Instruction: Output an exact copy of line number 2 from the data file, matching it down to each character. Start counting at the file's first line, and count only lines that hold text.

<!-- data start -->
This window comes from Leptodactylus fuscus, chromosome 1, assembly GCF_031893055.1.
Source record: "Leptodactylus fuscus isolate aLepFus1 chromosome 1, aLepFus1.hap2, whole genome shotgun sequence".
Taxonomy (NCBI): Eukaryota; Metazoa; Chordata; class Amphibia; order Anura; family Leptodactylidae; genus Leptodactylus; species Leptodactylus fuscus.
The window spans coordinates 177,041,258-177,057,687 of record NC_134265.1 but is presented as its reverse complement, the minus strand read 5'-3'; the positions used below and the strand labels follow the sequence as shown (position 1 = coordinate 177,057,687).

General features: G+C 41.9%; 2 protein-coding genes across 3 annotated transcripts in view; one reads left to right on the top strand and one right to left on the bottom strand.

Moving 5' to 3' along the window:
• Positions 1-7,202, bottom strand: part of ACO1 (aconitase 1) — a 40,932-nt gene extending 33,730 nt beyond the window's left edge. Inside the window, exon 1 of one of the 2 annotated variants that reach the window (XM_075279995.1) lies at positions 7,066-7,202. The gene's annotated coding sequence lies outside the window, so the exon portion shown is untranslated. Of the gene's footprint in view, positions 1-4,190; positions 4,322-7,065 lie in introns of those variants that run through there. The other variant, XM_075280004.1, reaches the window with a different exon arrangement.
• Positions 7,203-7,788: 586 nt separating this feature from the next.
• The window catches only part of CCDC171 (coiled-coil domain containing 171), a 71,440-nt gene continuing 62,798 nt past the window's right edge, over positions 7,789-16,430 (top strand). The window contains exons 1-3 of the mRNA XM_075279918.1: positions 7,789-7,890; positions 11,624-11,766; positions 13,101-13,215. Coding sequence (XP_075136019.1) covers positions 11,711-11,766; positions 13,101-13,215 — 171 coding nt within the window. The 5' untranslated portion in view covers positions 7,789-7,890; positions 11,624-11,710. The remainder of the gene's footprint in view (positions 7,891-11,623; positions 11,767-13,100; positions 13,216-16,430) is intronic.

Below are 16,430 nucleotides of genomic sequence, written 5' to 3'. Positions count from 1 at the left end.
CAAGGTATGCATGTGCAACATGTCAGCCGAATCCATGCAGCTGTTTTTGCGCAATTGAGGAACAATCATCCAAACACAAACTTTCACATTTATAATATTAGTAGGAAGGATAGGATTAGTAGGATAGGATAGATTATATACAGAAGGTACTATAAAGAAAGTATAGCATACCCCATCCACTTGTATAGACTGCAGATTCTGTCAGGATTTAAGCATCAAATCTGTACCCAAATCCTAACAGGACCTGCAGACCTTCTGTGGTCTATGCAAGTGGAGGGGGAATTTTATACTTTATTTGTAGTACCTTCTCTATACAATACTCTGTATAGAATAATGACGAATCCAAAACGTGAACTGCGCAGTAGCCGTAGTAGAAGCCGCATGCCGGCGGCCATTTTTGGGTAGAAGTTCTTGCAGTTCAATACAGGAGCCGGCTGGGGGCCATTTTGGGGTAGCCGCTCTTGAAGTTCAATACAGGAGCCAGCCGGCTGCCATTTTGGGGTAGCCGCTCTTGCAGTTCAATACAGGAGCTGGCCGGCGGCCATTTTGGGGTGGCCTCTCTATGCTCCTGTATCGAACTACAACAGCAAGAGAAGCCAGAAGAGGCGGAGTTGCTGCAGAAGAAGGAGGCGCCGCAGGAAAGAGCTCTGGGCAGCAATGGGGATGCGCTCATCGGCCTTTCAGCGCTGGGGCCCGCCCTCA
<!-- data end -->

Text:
Source record: "Leptodactylus fuscus isolate aLepFus1 chromosome 1, aLepFus1.hap2, whole genome shotgun sequence".